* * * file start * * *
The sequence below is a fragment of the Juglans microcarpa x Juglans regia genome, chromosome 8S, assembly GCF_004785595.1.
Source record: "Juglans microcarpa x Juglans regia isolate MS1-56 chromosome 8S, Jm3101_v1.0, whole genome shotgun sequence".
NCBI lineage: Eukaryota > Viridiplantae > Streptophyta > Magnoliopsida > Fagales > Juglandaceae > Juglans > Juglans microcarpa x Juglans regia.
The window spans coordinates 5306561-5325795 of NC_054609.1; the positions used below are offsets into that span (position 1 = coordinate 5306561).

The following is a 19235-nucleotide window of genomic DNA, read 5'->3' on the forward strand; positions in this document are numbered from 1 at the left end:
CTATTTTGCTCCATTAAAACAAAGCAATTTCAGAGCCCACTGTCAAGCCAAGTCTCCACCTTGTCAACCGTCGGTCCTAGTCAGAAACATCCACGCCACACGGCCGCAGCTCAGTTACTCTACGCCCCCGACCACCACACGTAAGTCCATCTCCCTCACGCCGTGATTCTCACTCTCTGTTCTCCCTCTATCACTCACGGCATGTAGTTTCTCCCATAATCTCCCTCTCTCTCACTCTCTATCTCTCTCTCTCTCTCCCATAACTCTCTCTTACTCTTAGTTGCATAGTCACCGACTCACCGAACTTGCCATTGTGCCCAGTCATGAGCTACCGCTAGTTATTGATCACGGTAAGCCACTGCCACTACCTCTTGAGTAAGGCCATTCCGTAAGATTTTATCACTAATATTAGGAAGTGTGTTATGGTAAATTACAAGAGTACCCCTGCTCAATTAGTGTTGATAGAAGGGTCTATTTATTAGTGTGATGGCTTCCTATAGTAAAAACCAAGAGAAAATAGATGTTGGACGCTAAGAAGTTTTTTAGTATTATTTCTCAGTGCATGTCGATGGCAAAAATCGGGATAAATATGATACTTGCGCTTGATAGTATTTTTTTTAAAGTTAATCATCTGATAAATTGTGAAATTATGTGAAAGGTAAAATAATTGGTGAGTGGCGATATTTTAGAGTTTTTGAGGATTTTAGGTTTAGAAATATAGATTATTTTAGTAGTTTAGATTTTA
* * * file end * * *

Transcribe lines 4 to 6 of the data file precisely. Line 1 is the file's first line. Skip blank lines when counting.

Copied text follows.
The window spans coordinates 5306561-5325795 of NC_054609.1; the positions used below are offsets into that span (position 1 = coordinate 5306561).

The following is a 19235-nucleotide window of genomic DNA, read 5'->3' on the forward strand; positions in this document are numbered from 1 at the left end:
CTATTTTGCTCCATTAAAACAAAGCAATTTCAGAGCCCACTGTCAAGCCAAGTCTCCACCTTGTCAACCGTCGGTCCTAGTCAGAAACATCCACGCCACACGGCCGCAGCTCAGTTACTCTACGCCCCCGACCACCACACGTAAGTCCATCTCCCTCACGCCGTGATTCTCACTCTCTGTTCTCCCTCTATCACTCACGGCATGTAGTTTCTCCCATAATCTCCCTCTCTCTCACTCTCTATCTCTCTCTCTCTCTCCCATAACTCTCTCTTACTCTTAGTTGCATAGTCACCGACTCACCGAACTTGCCATTGTGCCCAGTCATGAGCTACCGCTAGTTATTGATCACGGTAAGCCACTGCCACTACCTCTTGAGTAAGGCCATTCCGTAAGATTTTATCACTAATATTAGGAAGTGTGTTATGGTAAATTACAAGAGTACCCCTGCTCAATTAGTGTTGATAGAAGGGTCTATTTATTAGTGTGATGGCTTCCTATAGTAAAAACCAAGAGAAAATAGATGTTGGACGCTAAGAAGTTTTTTAGTATTATTTCTCAGTGCATGTCGATGGCAAAAATCGGGATAAATATGATACTTGCGCTTGATAGTATTTTTTTTAAAGTTAATCATCTGATAAATTGTGAAATTATGTGAAAGGTAAAATAATTGGTGAGTGGCGATATTTTAGAGTTTTTGAGGATTTTAGGTTTAGAAATATAGATTATTTTAGTAGTTTAGATTTTA